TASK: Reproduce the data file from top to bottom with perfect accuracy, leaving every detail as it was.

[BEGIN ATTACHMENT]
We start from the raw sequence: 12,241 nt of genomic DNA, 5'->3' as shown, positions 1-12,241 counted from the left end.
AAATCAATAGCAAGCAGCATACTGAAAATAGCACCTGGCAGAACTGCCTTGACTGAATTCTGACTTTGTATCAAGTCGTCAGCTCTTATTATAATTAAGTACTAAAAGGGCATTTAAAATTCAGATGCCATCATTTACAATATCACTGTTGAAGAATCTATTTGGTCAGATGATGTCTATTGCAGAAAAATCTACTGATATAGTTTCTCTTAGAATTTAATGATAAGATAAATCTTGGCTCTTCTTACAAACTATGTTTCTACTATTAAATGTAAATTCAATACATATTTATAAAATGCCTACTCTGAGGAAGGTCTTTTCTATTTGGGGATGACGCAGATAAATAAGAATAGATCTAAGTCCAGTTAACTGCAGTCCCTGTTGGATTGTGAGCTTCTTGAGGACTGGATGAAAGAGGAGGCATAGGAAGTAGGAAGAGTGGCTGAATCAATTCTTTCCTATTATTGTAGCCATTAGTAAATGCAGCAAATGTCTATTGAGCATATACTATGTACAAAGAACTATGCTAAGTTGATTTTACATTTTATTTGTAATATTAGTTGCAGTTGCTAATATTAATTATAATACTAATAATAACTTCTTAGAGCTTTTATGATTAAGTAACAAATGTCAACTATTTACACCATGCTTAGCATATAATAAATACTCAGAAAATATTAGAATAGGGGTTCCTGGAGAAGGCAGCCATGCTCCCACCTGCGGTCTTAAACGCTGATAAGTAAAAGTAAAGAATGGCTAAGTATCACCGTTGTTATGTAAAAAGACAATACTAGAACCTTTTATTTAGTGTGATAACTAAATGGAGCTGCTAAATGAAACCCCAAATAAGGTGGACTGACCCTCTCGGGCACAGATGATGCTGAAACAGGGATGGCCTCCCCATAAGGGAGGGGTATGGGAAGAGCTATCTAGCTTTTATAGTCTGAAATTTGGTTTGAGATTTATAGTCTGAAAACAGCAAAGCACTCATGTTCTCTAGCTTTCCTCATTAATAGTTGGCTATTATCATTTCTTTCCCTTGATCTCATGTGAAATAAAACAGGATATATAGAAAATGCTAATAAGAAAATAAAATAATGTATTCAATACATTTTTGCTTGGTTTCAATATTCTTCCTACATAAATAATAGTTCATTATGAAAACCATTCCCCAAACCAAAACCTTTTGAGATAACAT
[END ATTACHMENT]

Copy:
We start from the raw sequence: 12,241 nt of genomic DNA, 5'->3' as shown, positions 1-12,241 counted from the left end.
AAATCAATAGCAAGCAGCATACTGAAAATAGCACCTGGCAGAACTGCCTTGACTGAATTCTGACTTTGTATCAAGTCGTCAGCTCTTATTATAATTAAGTACTAAAAGGGCATTTAAAATTCAGATGCCATCATTTACAATATCACTGTTGAAGAATCTATTTGGTCAGATGATGTCTATTGCAGAAAAATCTACTGATATAGTTTCTCTTAGAATTTAATGATAAGATAAATCTTGGCTCTTCTTACAAACTATGTTTCTACTATTAAATGTAAATTCAATACATATTTATAAAATGCCTACTCTGAGGAAGGTCTTTTCTATTTGGGGATGACGCAGATAAATAAGAATAGATCTAAGTCCAGTTAACTGCAGTCCCTGTTGGATTGTGAGCTTCTTGAGGACTGGATGAAAGAGGAGGCATAGGAAGTAGGAAGAGTGGCTGAATCAATTCTTTCCTATTATTGTAGCCATTAGTAAATGCAGCAAATGTCTATTGAGCATATACTATGTACAAAGAACTATGCTAAGTTGATTTTACATTTTATTTGTAATATTAGTTGCAGTTGCTAATATTAATTATAATACTAATAATAACTTCTTAGAGCTTTTATGATTAAGTAACAAATGTCAACTATTTACACCATGCTTAGCATATAATAAATACTCAGAAAATATTAGAATAGGGGTTCCTGGAGAAGGCAGCCATGCTCCCACCTGCGGTCTTAAACGCTGATAAGTAAAAGTAAAGAATGGCTAAGTATCACCGTTGTTATGTAAAAAGACAATACTAGAACCTTTTATTTAGTGTGATAACTAAATGGAGCTGCTAAATGAAACCCCAAATAAGGTGGACTGACCCTCTCGGGCACAGATGATGCTGAAACAGGGATGGCCTCCCCATAAGGGAGGGGTATGGGAAGAGCTATCTAGCTTTTATAGTCTGAAATTTGGTTTGAGATTTATAGTCTGAAAACAGCAAAGCACTCATGTTCTCTAGCTTTCCTCATTAATAGTTGGCTATTATCATTTCTTTCCCTTGATCTCATGTGAAATAAAACAGGATATATAGAAAATGCTAATAAGAAAATAAAATAATGTATTCAATACATTTTTGCTTGGTTTCAATATTCTTCCTACATAAATAATAGTTCATTATGAAAACCATTCCCCAAACCAAAACCTTTTGAGATAACAT